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Description

Sino-Tibetan

The Sino-Tibetan languages are spoken in the People's Republic of China, in the North of Nepal, in Bhutan, in north-eastern India, in Myanmar, in northern and western parts of Thailand, in north-western Laos and in northern Vietnam.

The Sino-Tibetan languages are divided into three major branches: Sinitic (Chinese), Tibeto-Burmese and Karen.

The Sinitic languages originally were spoken within the boundaries of the People's Republic of China and Taiwan, but now have spread throughout Southeast Asia.

There is a major split in the distribution of the the Sinitic languages between the Mandarin varieties in the north, the west and the center of China - and the rest of the Sinitic languages in the southeast: Wu, Min, Gan, Hakka and Xian Chinese.

The Tibeto-Burman languages are spoken in a vast area that ranges from the northwest of Pakistan, the Indian province Jammu and Kashmir, Tibet and areas further east in the Peoples Republic of China, northern Nepal, Bhutan, the north-eastern provinces of India, Burma, northern Thailand, north-western Laos, and northern Vietnam.

The subdivision of Tibeto-Burman is still matter of dispute. Genetical distribution is still obscured by the fact that little is known of many languages. A rough classification of the Tibeto-Burman language follows: 1) Baric with the sub-groups Deng, Kachinic, Konyak-Bodo-Garo, Kuki-Naga, Luish, Mirish; 2) Bodic with the subgroups Bodish and East Himalayan, Bodish is subdivided into Gurung, Himalayish, Tibetan, Tshangla and East Himalayan is sudivided into Eastern Kiranti and Western Kiranti; 3) Burmese-Lolo, which is subdivided into Burmese and Lolo; 4) Nungish; and 5) Tangut-Qiang, which is subdivided into Qiangic and Rgyarong.

The Karen languages are spoken in western Thailand.

Karen is subdivided into Pa'o Karen, Pwo Karen and the Sgaw-Bghai subgroup.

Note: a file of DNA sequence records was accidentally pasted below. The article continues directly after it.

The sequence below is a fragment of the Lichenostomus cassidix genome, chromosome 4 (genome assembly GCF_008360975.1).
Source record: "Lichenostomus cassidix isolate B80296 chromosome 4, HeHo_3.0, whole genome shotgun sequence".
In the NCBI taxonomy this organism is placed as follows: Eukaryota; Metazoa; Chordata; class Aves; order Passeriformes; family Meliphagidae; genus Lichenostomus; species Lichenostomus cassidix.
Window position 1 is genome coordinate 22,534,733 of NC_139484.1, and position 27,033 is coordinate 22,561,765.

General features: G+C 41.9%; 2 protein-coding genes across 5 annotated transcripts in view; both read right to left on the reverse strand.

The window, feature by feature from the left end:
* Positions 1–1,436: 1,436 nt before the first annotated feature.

In former times the Tai-Kadai and the Hmong-Mien languages have been regarded as members of the Sino-Tibetan language family. Nowadays, however, the majority of the scholars consider them two independent language families.

All Sinitic languages and many Tibeto-Burman languages are are tonal languages ( the tone carried by a word determines the meaning of that word (i.e. lexical tone). Thus, tone languages use tonal contrasts to distinguish word meanings or grammatical categories (such as tense).). It is unclear whether tones should be reconstructed for a Sino-Tibetan proto-language. Significant evidence exists that tonal systems have arisen from the loss of syllable-final obstruents or the loss of voicing distinction.

Karen has five tones.

Chinese on the one hand and Tibeto-Burman and Karen on the other hand show significant typological differences. The Sinitic languages are predominantly monosyllabic, they belong to the isolating type of languages, viz. words in this type of language usually consist of a single morpheme. Chinese is coined by the Southeast Asian language area, Vietnamese, Tai-Kadai and Hmong Mien also display these typological features. The Tibeto-Burman languages are predominantly agglutinative, i.e. words are composed of a chain of separete morphemes and each grammatical meaning is conveyed by its own morpheme. The unmarked order of constituents in simple transitive sentences is SOV. The Karen languages are also agglutinative, but display SVO constituent order (under the influence of the adjacent Tai-Kadai and Mon-Khmer languages.

In older historical stages of Chinese case alternation in a pronominal paradigm occurs

In a few Tibeto-Burman languages pronouns are inflected for case.

Several Tibeto-Burman languages exhibit verb-agreement systems of varying complexity.

Several Tibeto-Burman languages have a split-ergativity pattern (Gyarong, Kham), Central Tibetan displays active/stative marking, Newari features an aspectual ergative split. Lolo-Burmese, Jingpho and maybe others are characterised by topic-marking patterns (which hardly fit into the ergative/accusative dichotomy). Gurung has a consistent ergative pattern.

Some of the more archaic Tibeto-Burman languages feature in their pronominal systems and their verb-agreement systems a dual number and an inclusive-exclusive distinction: Inclusive first person deixis includes the the addressee, whereas exclusive first person deixis excludes the adressee.

Jiarong, Chepang, Nocte Naga and maybe other modern Tibeto-Burman languages the verb exhibit the direct/inverse category (like in Algonquian or Chukot). In a direct/inverse system 1st and 2nd person arguments rank higher than 3rd person arguments. If a direct object of a transitive verb is 1st or 2nd person but the subject is third person, this constellation is called inverse and entails a special marking at the verb. However, if the subject is 1st or 2nd person and the direct object 3rd person, this constellation is called direct and there is no special marking at the verb. (For example in Nocte Naga verb agreement is always prefers 1rst person or 2nd person arguments to third person arguments regardless of syntactical roles. Inverse category is marked by the affix -h-, direct category is unmarked).

Composition is a productive process in the Sino-Tibetan languages.

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